**9. NPV**

NPV is a powerful function that enables you to calculate the net present value of an investment based on future cash flows and a discount rate. The discount rate represents the fact that money available today is worth more than the same amount in the future because it can be invested and earn returns in the meantime.

Essentially, understanding NPV helps accountants and business leaders determine whether an investment is viable or not, making it a crucial tool for financial modeling and budgeting.

Let’s look at the example below in Excel.

As you can see, we are looking at making a $500k investment this year. Over the next five years, we expect the investment to yield the returns you can see in column C. The discount rate we are using is 10%.

To calculate the net present value, we would write:

**=NPV(B10, C3:C7)+C2**

Note how the range includes just the years when there is positive cash flow, and after the parenthesis, we add the amount that we initially invested. The NPV comes out at just over $16k, so this is indeed a viable investment!

**How accountants can use it**

The NPV function can be used to help stakeholders understand the potential value of an investment. You can apply it to everything from small, low-risk investments such as IT infrastructure or software development to large, high-risk investments such as acquiring a company or building a new plant.

**10. SLN**

Another useful function for accountants, SLN calculates the straight-line depreciation of an asset over one period of time. To calculate SLN, you need to know:

- The initial cost of the asset
- The value of the asset at the end of its useful life (also known as the salvage value)
- The number of years or months over which the asset will depreciate (also known as the useful life of the asset)

In Excel, the syntax looks like this:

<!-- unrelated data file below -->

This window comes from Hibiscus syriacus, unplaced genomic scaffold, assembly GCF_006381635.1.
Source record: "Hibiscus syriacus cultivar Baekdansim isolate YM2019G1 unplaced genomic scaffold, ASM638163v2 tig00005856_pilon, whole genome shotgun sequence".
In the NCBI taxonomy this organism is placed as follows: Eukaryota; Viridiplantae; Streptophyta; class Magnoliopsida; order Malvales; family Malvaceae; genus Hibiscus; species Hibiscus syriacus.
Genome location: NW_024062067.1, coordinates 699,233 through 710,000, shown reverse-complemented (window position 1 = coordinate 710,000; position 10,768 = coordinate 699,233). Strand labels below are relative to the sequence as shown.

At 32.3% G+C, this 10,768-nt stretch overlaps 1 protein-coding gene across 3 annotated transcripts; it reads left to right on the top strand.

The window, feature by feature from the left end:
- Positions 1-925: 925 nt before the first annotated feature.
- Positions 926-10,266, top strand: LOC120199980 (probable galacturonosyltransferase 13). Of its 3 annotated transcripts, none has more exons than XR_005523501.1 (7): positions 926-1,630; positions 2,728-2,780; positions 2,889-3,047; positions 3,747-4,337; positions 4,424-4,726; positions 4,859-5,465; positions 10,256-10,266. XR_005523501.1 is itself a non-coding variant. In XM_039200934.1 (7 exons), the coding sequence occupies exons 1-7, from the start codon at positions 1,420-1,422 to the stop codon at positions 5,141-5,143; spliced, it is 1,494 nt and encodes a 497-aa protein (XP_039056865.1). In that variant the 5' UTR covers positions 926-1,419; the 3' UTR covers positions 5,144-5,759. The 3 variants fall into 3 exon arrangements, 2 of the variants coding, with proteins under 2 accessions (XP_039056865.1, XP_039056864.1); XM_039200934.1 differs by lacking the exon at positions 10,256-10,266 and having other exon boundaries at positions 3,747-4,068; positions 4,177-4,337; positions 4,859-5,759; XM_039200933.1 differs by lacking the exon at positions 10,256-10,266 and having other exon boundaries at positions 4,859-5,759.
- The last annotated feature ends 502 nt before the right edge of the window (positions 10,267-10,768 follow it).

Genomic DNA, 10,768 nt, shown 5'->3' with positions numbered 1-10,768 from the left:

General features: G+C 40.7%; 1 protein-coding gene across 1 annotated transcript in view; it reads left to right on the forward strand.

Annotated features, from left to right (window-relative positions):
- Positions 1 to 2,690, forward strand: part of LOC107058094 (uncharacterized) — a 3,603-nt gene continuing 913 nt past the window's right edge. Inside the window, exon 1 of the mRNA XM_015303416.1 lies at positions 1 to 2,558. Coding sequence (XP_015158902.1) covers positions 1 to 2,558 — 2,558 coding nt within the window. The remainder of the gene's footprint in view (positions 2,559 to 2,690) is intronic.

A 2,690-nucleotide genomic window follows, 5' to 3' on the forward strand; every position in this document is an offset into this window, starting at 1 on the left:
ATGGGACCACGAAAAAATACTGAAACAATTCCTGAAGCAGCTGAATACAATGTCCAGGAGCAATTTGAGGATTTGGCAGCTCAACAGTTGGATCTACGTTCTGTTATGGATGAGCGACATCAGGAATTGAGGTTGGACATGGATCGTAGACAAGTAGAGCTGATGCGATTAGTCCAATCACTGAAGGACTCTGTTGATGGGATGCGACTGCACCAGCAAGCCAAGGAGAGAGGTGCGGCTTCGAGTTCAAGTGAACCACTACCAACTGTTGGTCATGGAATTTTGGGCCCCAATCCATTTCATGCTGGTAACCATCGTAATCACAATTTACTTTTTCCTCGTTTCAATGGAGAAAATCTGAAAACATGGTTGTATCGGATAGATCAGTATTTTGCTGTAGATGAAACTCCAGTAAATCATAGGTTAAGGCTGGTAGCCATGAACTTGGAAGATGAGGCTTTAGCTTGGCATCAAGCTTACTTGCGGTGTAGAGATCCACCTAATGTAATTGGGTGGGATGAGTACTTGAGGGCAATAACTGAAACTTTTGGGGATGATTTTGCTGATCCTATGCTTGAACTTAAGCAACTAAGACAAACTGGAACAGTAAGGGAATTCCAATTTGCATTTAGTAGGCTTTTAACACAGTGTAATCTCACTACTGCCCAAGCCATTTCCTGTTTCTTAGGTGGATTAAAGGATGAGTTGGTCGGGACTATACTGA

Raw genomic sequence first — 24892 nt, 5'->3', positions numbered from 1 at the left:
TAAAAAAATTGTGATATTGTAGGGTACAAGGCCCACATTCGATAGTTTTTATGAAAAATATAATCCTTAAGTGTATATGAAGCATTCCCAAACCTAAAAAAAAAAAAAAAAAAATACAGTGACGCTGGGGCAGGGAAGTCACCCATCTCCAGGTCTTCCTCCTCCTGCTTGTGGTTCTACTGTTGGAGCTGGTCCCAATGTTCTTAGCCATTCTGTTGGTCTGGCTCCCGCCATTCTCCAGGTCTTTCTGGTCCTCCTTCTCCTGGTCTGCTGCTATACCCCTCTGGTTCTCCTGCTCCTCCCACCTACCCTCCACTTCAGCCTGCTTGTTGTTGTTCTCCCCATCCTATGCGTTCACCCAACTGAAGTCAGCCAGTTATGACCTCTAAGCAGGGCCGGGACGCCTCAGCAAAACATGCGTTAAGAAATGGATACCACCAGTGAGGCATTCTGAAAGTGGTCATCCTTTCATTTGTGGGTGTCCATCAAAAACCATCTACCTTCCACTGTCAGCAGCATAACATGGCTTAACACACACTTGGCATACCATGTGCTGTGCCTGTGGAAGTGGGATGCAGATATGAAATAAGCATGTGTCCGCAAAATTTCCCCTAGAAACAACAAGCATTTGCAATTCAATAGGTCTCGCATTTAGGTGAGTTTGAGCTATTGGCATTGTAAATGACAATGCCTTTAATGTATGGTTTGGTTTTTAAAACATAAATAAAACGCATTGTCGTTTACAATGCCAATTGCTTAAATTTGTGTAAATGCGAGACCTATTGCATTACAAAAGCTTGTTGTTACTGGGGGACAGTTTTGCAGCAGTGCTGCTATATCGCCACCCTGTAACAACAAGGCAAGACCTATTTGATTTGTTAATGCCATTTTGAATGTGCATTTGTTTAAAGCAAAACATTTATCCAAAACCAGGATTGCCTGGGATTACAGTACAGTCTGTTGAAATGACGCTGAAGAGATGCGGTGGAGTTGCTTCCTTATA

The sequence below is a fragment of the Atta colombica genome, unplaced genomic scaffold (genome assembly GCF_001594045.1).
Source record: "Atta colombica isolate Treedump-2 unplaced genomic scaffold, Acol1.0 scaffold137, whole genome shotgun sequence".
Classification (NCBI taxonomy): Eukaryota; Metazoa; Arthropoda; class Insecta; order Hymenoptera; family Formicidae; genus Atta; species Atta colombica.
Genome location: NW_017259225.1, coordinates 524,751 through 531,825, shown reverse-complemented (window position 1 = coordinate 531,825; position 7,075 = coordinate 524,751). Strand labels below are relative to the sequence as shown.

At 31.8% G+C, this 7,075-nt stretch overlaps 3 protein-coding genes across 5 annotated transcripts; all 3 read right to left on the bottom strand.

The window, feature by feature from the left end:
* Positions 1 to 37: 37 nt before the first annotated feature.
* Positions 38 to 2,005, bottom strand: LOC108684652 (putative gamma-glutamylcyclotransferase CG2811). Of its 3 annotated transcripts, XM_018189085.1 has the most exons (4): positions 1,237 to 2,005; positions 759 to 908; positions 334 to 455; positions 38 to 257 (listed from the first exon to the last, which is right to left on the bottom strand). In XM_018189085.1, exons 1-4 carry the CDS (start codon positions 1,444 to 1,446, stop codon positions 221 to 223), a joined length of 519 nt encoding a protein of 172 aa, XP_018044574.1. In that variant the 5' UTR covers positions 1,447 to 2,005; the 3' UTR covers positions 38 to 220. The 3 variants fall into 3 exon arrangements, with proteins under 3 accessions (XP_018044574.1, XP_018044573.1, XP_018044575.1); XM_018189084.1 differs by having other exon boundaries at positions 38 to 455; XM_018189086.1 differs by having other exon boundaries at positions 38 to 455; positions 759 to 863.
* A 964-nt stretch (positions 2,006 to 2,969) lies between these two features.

**=SLN(cost, salvage, life)**

For the first asset in the example below, that would look like this:

**=SLN(A2,B2,C2)**

Just a reminder that in Excel, you can copy the function across all rows by dragging and dropping the blue dot in the bottom left corner of a cell. See below:

**How accountants can use it**

You can use the SLN function to calculate the straight-line depreciation of any asset, including office equipment, vehicles, manufacturing machinery, and more. This helps you understand how the value of your assets decreases over time, helping you to plan and analyze financial performance more accurately.

** 11. FV**

Another financial function, FV enables you to calculate the future value of an investment based on a constant interest rate. To do this, you need to know three following pieces of information:

- The interest rate per period
- The total number of periods
- The amount invested per period

In addition, there are two optional pieces of information you can add:

- Whether the investments are made at the beginning or the end of the period
- The initial account value

Let’s take a look at an example in Excel:

As you can see, we’ve written the function like this:

**=FV(B2/12, B3*12, -B4, -B1)**

In other words, we’ve taken the rate of return and divided it by 12 to reflect the fact we’re making monthly investments. We’ve then added the number of years, which we’ve multiplied by 12 for the same reason. We then minus the monthly investment and do the same for the initial account value.

Note: you can also specify when during the period the payment will be made. If you make your investments at the end of the period, you can add a zero (this is the default option). If you make your investments at the beginning of the period, add the number one.

**How accountants can use it**

Accountants can use the FV formula to understand the future value of an investment, assuming the rate of return stays the same. In practice, they could use it to:

- Forecast expected future returns for clients interested in investing
- Calculate the future value of cash savings in a savings account

**12. LARGE**

The LARGE function enables you to identify the largest number in a range — or the second largest, or the third largest, and so on, depending on what you add to the formula. It’s a more flexible version of the MAX function, which only allows you to find the largest value in a range.